A System that Decides in Favor of Safety
Posted April 21, 2014
I sat in on a luncheon briefing for reporters last week that featured Charlie Williams, executive director of the Center for Offshore Safety (COS), which focuses exclusively on enhancing the safety of offshore oil and natural gas.
Williams, a long-time engineer with Shell before agreeing to lead the COS, talked about the center’s activities in interesting detail – all designed to ensure a continuing culture of safety in offshore energy operations. It starts with recognizing where threats to safety come from and erecting barriers to those threats, he said.
The front line in this approach is member companies’ safety and environmental management systems or SEMS, which the federal government requires from operators working on the outer continental shelf. SEMS are built on technical standards (which industry has developed on a continuing basis for nearly a century) and adoption of safe work practices and safe operational procedures, Williams said. The center helps member companies implement SEMS, works with them on the third-party audits of their SEMS and also on the accreditation of the auditors themselves.
Williams said the center’s goals include helping companies “develop a (safety) management system that always decides in favor of safety,” and he said that SEMS are strengthened by “sharing the information, knowing where the gaps are and closing the gaps through good practices.”
COS also collects data from member companies under a “blind source” reporting system, which encourages reporting. This allows everyone – industry and regulators – to benefit from the information that’s gathered. “Learning together,” Williams said.
Practically speaking, Williams said industry’s response capability in the Gulf has more than doubled in recent years. Oil slick detection is improved, as is the ability to conduct safety operations at night and in bad weather, he said. In addition, state-of-the-art containment equipment (photo) and technology has been developed and can rapidly be deployed at the first sign of a spill at the wellhead.
Williams’ presentation is timely, considering these recent comments from the former co-chairs of President Obama’s national oil spill commission (subscription required):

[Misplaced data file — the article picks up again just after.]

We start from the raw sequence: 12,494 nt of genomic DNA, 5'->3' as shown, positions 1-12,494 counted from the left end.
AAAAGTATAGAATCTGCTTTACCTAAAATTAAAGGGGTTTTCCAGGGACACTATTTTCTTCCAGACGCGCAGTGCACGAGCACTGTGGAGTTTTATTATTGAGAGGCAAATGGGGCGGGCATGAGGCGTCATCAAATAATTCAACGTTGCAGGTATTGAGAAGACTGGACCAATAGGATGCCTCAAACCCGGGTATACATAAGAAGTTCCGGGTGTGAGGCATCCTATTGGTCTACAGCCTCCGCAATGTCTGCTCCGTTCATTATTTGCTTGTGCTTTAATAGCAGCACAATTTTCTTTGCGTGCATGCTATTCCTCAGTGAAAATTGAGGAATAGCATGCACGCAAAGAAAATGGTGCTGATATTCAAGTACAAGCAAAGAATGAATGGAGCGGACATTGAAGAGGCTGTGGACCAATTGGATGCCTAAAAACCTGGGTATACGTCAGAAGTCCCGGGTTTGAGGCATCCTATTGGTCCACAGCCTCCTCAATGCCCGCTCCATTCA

Government and industry are working together to create a safety-conscious culture in the offshore drilling industry. And the industry has substantially improved its capacity to respond to rupturing wells by pre-positioning caps for ready deployment should trouble occur. Thus, offshore drilling is safer than it was four years ago.
Earlier this month the COS hosted its second annual forum in Houston. Brian Salerno, director of the federal Bureau of Safety and Environmental Enforcement, and Rear Admiral Joseph Servidio, the U.S. Coast Guard’s assistant commandant for prevention policy, were keynote speakers. Discussions centered on lessons learned from the first cycle of SEMS audits and the importance of a safety culture.
This is the path to steadily improving safety – industry and regulatory officials working and learning together.
About The Author
Mark Green joined API after a career in newspaper journalism, including 16 years as national editorial writer for The Oklahoman in the paper’s Washington bureau. Mark also was a reporter, copy editor and sports editor. He earned his journalism degree from the University of Oklahoma and master’s in journalism and public affairs from American University. He and his wife Pamela live in Occoquan, Va., where they enjoy their four grandchildren.
- Colorado's Vote For Colorado Energy
- Vote Tests Future of Responsible Energy Development in Colorado
- Poll: 8 in 10 U.S. Voters Concerned About Latest E15 Push
- U.S. Energy Production Up, Emissions Down
- Denver Post Editorial: No on Proposition 112
- U.S.-Canada-Mexico Agreement Supports U.S. Energy